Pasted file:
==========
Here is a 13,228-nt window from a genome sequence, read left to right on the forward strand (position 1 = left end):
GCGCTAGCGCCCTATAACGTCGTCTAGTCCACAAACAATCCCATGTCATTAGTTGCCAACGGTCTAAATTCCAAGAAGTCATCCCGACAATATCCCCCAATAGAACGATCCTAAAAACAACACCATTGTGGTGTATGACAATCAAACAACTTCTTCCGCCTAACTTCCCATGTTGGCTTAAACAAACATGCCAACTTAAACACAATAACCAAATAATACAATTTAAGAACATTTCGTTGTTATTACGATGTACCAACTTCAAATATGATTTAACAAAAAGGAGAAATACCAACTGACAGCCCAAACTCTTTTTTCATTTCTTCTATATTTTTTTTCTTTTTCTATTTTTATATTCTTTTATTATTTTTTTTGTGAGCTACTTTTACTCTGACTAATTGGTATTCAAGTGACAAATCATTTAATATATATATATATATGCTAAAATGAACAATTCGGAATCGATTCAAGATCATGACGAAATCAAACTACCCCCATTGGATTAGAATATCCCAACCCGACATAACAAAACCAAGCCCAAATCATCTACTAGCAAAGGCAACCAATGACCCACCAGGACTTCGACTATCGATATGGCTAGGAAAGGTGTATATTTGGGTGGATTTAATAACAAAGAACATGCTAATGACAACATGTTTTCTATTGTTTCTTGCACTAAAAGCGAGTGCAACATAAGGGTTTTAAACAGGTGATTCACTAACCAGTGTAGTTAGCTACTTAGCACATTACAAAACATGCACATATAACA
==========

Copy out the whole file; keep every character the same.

Here is a 13,228-nt window from a genome sequence, read left to right on the forward strand (position 1 = left end):
GCGCTAGCGCCCTATAACGTCGTCTAGTCCACAAACAATCCCATGTCATTAGTTGCCAACGGTCTAAATTCCAAGAAGTCATCCCGACAATATCCCCCAATAGAACGATCCTAAAAACAACACCATTGTGGTGTATGACAATCAAACAACTTCTTCCGCCTAACTTCCCATGTTGGCTTAAACAAACATGCCAACTTAAACACAATAACCAAATAATACAATTTAAGAACATTTCGTTGTTATTACGATGTACCAACTTCAAATATGATTTAACAAAAAGGAGAAATACCAACTGACAGCCCAAACTCTTTTTTCATTTCTTCTATATTTTTTTTCTTTTTCTATTTTTATATTCTTTTATTATTTTTTTTGTGAGCTACTTTTACTCTGACTAATTGGTATTCAAGTGACAAATCATTTAATATATATATATATATGCTAAAATGAACAATTCGGAATCGATTCAAGATCATGACGAAATCAAACTACCCCCATTGGATTAGAATATCCCAACCCGACATAACAAAACCAAGCCCAAATCATCTACTAGCAAAGGCAACCAATGACCCACCAGGACTTCGACTATCGATATGGCTAGGAAAGGTGTATATTTGGGTGGATTTAATAACAAAGAACATGCTAATGACAACATGTTTTCTATTGTTTCTTGCACTAAAAGCGAGTGCAACATAAGGGTTTTAAACAGGTGATTCACTAACCAGTGTAGTTAGCTACTTAGCACATTACAAAACATGCACATATAACA